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City is auditing payroll of Buffalo school administrators

Buffalo's Department of Audit and Control has informed the Buffalo school district that it will be auditing the payroll of all non-union district administrators. Auditor Kevin J. Kaufman has already requested that the district provide preliminary information within the next 30 days.

Below is the letter from the city, sent Wednesday.

-- Sandra Tan and Jill Terreri

Comptroller Audit Letter 3-26 by Sandra Tan

Breakdown: How your school district fares under the state budget

Find private school test scores

Look up the results of the state English and math tests for more than 60 private schools across Western New York.

Online Database by Caspio
Click here to load this Caspio Online Database.

More than 6,000 students in the third through eighth grades at the region's private schools, mostly Catholic, took the tests in 2013.

Student proficiency in English was higher in Western New York than in any other region of New York. More than 47 percent of the private school students  met or exceeded the proficiency standards in English, compared to the statewide mark of 36 percent for private school students.

In math, 31 percent of the private school students in Western New York met or exceeded proficiency standards, the third highest mark for private school student among the state's 10 regions, according to state Education Department data.

Immaculate Conception in East Aurora and St. Gregory the Great, St. Benedict and Christ the King in Amherst are among the schools that posted strong results.  

Live blog at 5:30 p.m.: Buffalo School Board Meeting

Here we go again. ... After last week's marathon Buffalo school board meeting we'll reconvene for another round Wednesday.

This week's agenda is fairly mundane, but it's likely that some of the issues that surfaced last week will boil over again. Primarily, we expect to hear more from board member Carl Paladino about the district's appointments of high-ranking administrators who lack the appropriate state certification.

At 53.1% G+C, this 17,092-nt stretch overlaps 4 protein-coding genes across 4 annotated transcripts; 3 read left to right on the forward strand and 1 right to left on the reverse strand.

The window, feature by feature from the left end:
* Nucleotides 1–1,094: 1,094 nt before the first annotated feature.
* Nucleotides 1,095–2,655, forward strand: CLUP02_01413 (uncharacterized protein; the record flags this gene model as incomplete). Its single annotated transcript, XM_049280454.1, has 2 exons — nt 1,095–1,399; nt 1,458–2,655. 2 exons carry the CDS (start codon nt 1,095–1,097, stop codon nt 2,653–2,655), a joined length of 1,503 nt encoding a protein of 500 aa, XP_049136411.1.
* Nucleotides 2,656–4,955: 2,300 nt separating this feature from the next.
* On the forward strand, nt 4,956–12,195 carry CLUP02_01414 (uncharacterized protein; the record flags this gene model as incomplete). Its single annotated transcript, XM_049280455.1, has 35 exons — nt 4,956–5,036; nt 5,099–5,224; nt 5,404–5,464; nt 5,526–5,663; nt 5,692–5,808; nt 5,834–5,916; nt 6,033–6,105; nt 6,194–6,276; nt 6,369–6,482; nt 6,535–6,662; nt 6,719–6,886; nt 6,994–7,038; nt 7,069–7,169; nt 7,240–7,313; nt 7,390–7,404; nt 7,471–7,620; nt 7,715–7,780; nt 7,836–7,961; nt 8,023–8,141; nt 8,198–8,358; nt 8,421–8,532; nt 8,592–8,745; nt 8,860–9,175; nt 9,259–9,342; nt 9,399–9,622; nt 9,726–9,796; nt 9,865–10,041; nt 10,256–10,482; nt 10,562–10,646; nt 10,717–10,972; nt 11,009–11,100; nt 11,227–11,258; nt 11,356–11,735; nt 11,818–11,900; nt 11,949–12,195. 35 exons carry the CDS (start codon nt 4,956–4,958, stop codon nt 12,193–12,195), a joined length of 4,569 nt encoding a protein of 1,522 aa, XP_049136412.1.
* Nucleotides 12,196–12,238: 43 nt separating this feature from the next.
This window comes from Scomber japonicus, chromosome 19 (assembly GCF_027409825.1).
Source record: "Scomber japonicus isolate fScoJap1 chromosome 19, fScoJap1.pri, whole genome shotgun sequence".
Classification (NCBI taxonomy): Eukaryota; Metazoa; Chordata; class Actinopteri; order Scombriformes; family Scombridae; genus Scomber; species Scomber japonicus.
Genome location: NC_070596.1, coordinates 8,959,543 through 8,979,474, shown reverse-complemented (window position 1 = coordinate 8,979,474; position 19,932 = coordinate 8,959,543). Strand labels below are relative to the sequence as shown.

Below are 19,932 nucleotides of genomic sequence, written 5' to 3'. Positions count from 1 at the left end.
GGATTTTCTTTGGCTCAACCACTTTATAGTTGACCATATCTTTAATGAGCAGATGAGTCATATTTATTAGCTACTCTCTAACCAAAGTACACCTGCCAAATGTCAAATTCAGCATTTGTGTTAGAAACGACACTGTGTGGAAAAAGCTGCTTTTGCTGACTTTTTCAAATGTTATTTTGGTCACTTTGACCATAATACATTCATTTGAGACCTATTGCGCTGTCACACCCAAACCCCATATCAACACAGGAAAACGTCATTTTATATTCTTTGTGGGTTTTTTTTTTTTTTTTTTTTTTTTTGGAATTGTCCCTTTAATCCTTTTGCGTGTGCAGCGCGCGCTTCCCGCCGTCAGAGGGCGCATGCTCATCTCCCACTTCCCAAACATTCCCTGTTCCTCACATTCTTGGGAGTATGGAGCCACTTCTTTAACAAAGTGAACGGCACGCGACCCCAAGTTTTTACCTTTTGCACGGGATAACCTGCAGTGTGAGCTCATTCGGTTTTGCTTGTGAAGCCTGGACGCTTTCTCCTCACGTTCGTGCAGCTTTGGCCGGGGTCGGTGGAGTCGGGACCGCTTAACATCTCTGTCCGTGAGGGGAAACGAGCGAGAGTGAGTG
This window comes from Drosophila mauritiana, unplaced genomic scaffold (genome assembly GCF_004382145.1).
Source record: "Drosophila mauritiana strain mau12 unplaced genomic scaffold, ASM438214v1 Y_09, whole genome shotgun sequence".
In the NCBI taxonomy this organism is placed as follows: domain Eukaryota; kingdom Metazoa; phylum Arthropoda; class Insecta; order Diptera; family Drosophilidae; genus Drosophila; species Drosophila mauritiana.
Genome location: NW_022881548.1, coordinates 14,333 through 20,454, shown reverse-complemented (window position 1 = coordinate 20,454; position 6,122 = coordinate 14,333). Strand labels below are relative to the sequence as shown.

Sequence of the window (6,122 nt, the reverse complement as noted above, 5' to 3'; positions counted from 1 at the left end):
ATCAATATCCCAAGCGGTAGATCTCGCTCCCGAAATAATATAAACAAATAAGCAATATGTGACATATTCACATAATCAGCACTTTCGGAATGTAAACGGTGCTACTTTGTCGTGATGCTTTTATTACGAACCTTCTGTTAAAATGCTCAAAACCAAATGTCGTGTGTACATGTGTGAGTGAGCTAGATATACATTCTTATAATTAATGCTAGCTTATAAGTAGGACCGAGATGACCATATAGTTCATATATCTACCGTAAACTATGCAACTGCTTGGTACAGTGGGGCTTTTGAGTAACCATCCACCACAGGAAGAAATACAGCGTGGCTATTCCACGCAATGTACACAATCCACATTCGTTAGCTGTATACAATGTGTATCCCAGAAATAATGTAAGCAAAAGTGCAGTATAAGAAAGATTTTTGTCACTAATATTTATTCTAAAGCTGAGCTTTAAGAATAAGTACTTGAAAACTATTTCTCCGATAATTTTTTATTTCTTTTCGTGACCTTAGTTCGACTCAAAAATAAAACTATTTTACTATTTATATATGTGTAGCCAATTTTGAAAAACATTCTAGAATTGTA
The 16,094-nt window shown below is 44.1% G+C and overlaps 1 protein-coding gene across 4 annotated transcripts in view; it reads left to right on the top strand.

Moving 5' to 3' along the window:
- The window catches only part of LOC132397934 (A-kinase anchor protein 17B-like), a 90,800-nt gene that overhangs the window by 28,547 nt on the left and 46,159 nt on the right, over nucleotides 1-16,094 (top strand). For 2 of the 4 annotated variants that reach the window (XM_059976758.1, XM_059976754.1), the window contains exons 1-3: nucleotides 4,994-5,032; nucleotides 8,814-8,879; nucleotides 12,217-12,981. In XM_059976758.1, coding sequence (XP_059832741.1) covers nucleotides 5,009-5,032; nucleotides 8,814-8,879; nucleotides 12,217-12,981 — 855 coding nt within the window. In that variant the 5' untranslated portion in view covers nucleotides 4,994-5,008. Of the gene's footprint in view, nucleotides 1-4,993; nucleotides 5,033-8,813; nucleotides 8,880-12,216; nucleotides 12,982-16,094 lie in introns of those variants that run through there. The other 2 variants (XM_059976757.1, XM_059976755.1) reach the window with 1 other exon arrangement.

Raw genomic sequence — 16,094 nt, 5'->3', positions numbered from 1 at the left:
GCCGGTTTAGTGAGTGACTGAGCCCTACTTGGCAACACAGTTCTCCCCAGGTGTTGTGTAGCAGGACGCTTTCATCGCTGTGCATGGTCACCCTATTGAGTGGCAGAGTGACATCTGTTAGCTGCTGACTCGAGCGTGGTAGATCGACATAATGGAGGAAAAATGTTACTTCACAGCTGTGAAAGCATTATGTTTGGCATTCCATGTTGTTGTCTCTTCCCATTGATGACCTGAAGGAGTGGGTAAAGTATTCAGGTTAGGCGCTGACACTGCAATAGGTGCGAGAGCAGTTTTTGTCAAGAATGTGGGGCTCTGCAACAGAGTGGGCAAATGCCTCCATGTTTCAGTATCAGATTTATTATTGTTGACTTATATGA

Those who are interested in following along will be able to keep up with our live blog.

The case of the forged signature rages on

Can a person actually forge his or her own signature?

Well, that's the argument that officials from Buffalo Public Schools are going with.

It all started last October when parent leader Timekia Jones filed a complaint with the State Education Department and with U.S. Attorney William J. Hochul Jr., alleging that school leaders forged her signature several times on key school documents.

Once of those documents was the 2013-14 School Comprehensive Plan, a road map to improving student learning at Harvey Austin School, where Jones is a teacher's aide. The signature of a parent representative is required to prove to the state that the school involved all stakeholders – including parents – in the development of school improvement and spending plans.

Jones said she was having a biopsy done at Buffalo General Medical Center at the time she supposedly signed the papers.

Then she spotted her signature on four other documents that pertain to Title I spending plans for the 2012-13 academic year, including signatures validating cash disbursements and other expenditures.

Again, she said, they were not her signatures.

But district officials responded to Jones’ attorneys last week that they had hired a “well-known, well-qualified investigation firm with a view toward obtaining an objective review.”